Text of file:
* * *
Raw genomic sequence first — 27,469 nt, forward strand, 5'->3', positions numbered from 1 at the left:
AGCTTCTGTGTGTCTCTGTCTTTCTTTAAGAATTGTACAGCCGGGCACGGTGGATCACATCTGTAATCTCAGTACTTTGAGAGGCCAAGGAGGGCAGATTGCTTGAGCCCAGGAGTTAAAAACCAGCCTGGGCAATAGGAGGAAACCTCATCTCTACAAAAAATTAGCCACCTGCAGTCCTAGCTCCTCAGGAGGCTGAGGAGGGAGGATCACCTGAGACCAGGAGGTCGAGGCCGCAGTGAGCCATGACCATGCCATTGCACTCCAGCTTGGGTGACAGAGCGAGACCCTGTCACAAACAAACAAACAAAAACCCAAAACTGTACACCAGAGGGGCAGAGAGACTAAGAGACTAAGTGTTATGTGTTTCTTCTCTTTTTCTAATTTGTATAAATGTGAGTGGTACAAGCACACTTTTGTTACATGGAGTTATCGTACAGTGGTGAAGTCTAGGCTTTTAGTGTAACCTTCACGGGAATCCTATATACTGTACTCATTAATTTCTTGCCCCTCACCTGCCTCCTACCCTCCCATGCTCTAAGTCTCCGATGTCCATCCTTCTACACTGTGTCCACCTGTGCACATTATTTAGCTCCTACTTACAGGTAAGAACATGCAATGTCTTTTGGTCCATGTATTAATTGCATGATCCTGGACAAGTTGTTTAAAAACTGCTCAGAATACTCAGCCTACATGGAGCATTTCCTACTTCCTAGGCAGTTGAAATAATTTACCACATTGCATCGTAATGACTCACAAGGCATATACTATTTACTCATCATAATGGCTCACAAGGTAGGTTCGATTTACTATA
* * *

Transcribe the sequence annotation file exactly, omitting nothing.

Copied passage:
Raw genomic sequence first — 27,469 nt, forward strand, 5'->3', positions numbered from 1 at the left:
AGCTTCTGTGTGTCTCTGTCTTTCTTTAAGAATTGTACAGCCGGGCACGGTGGATCACATCTGTAATCTCAGTACTTTGAGAGGCCAAGGAGGGCAGATTGCTTGAGCCCAGGAGTTAAAAACCAGCCTGGGCAATAGGAGGAAACCTCATCTCTACAAAAAATTAGCCACCTGCAGTCCTAGCTCCTCAGGAGGCTGAGGAGGGAGGATCACCTGAGACCAGGAGGTCGAGGCCGCAGTGAGCCATGACCATGCCATTGCACTCCAGCTTGGGTGACAGAGCGAGACCCTGTCACAAACAAACAAACAAAAACCCAAAACTGTACACCAGAGGGGCAGAGAGACTAAGAGACTAAGTGTTATGTGTTTCTTCTCTTTTTCTAATTTGTATAAATGTGAGTGGTACAAGCACACTTTTGTTACATGGAGTTATCGTACAGTGGTGAAGTCTAGGCTTTTAGTGTAACCTTCACGGGAATCCTATATACTGTACTCATTAATTTCTTGCCCCTCACCTGCCTCCTACCCTCCCATGCTCTAAGTCTCCGATGTCCATCCTTCTACACTGTGTCCACCTGTGCACATTATTTAGCTCCTACTTACAGGTAAGAACATGCAATGTCTTTTGGTCCATGTATTAATTGCATGATCCTGGACAAGTTGTTTAAAAACTGCTCAGAATACTCAGCCTACATGGAGCATTTCCTACTTCCTAGGCAGTTGAAATAATTTACCACATTGCATCGTAATGACTCACAAGGCATATACTATTTACTCATCATAATGGCTCACAAGGTAGGTTCGATTTACTATA